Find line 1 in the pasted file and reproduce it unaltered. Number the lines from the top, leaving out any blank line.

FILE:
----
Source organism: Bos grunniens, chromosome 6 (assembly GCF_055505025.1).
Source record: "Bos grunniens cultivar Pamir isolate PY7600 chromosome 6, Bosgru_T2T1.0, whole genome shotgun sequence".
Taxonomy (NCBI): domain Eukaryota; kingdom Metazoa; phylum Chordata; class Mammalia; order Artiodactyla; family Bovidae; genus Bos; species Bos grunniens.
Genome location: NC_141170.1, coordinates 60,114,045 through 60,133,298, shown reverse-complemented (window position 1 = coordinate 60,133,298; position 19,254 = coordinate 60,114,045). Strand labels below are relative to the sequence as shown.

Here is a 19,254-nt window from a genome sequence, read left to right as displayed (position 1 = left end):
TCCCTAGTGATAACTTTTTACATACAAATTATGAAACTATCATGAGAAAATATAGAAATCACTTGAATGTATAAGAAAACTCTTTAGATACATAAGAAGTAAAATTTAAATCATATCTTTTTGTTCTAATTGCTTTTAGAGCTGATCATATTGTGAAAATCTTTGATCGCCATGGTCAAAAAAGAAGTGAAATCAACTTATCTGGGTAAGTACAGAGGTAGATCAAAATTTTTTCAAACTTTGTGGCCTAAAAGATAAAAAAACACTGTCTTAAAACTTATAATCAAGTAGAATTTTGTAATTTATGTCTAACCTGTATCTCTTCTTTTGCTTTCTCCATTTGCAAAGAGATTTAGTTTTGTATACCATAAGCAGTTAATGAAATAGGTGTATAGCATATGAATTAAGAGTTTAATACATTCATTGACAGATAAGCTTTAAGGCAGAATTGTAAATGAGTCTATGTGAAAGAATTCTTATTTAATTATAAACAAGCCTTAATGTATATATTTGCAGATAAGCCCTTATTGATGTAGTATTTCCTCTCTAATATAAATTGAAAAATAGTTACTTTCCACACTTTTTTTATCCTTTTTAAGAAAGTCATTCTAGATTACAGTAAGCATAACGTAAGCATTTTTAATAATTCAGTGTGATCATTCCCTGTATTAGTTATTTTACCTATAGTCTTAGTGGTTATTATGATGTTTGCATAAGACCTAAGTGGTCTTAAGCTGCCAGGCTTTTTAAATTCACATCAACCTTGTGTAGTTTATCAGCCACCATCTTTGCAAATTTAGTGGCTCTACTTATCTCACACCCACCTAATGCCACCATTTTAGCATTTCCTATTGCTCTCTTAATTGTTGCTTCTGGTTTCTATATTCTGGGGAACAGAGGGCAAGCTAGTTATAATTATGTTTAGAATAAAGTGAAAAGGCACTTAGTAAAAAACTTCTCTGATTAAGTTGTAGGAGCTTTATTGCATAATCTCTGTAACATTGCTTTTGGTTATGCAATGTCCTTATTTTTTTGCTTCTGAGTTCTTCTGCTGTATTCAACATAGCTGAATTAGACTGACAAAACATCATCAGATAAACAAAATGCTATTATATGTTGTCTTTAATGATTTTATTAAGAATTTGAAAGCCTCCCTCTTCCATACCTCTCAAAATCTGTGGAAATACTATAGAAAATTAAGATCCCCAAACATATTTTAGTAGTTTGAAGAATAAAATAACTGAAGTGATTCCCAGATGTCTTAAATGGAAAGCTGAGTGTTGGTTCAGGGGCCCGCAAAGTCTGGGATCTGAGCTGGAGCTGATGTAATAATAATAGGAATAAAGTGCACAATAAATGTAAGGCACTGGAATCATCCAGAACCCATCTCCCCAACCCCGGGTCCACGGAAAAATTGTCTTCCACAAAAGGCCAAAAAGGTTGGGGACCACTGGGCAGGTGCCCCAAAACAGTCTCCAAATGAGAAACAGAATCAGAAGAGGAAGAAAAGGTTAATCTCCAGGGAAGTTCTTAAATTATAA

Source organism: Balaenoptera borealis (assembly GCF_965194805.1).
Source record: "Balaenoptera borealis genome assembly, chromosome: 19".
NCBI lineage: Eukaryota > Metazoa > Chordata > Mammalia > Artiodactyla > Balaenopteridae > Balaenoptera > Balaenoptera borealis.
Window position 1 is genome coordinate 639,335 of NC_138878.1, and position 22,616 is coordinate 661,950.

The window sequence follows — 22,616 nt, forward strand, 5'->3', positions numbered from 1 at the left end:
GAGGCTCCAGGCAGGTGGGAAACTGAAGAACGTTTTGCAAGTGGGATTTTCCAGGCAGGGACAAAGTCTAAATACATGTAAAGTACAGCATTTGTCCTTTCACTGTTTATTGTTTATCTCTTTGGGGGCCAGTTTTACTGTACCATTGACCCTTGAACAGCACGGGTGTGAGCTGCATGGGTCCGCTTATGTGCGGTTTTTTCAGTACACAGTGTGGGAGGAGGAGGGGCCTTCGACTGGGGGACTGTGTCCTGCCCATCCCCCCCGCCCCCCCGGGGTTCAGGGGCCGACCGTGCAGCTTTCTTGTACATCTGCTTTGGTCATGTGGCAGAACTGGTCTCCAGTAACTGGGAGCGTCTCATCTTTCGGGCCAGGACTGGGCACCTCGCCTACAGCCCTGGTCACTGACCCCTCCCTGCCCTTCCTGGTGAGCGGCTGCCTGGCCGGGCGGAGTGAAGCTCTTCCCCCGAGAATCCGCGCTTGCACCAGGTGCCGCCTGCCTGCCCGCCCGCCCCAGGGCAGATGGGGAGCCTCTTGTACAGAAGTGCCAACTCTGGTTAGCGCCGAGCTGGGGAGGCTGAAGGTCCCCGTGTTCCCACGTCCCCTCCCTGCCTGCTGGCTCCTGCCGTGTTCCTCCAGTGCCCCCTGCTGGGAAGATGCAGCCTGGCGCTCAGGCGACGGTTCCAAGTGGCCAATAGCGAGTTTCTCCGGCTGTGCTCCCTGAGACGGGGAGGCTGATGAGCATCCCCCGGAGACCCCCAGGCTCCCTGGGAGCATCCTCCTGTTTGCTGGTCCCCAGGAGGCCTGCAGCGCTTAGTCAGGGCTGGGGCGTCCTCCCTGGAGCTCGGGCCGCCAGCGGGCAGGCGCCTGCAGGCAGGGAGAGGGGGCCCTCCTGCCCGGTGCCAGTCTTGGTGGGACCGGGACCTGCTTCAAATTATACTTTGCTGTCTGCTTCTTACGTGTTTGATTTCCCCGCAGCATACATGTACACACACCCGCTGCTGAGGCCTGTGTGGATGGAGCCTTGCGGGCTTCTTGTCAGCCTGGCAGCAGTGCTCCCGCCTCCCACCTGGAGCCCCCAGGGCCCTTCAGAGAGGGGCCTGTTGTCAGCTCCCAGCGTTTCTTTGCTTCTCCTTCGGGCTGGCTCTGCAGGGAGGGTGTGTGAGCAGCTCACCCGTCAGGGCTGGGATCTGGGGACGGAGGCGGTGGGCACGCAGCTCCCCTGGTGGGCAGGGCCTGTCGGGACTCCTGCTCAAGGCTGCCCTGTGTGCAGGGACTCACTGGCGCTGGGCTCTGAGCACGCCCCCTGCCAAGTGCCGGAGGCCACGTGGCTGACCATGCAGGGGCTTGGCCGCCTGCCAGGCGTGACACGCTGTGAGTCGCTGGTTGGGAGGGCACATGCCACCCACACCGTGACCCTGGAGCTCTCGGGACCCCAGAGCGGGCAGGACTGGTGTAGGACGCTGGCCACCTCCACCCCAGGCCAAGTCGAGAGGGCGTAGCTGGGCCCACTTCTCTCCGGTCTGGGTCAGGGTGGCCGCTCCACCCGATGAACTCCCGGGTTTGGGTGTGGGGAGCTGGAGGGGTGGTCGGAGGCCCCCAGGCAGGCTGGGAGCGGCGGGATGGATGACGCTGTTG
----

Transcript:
Source organism: Bos grunniens, chromosome 6 (assembly GCF_055505025.1).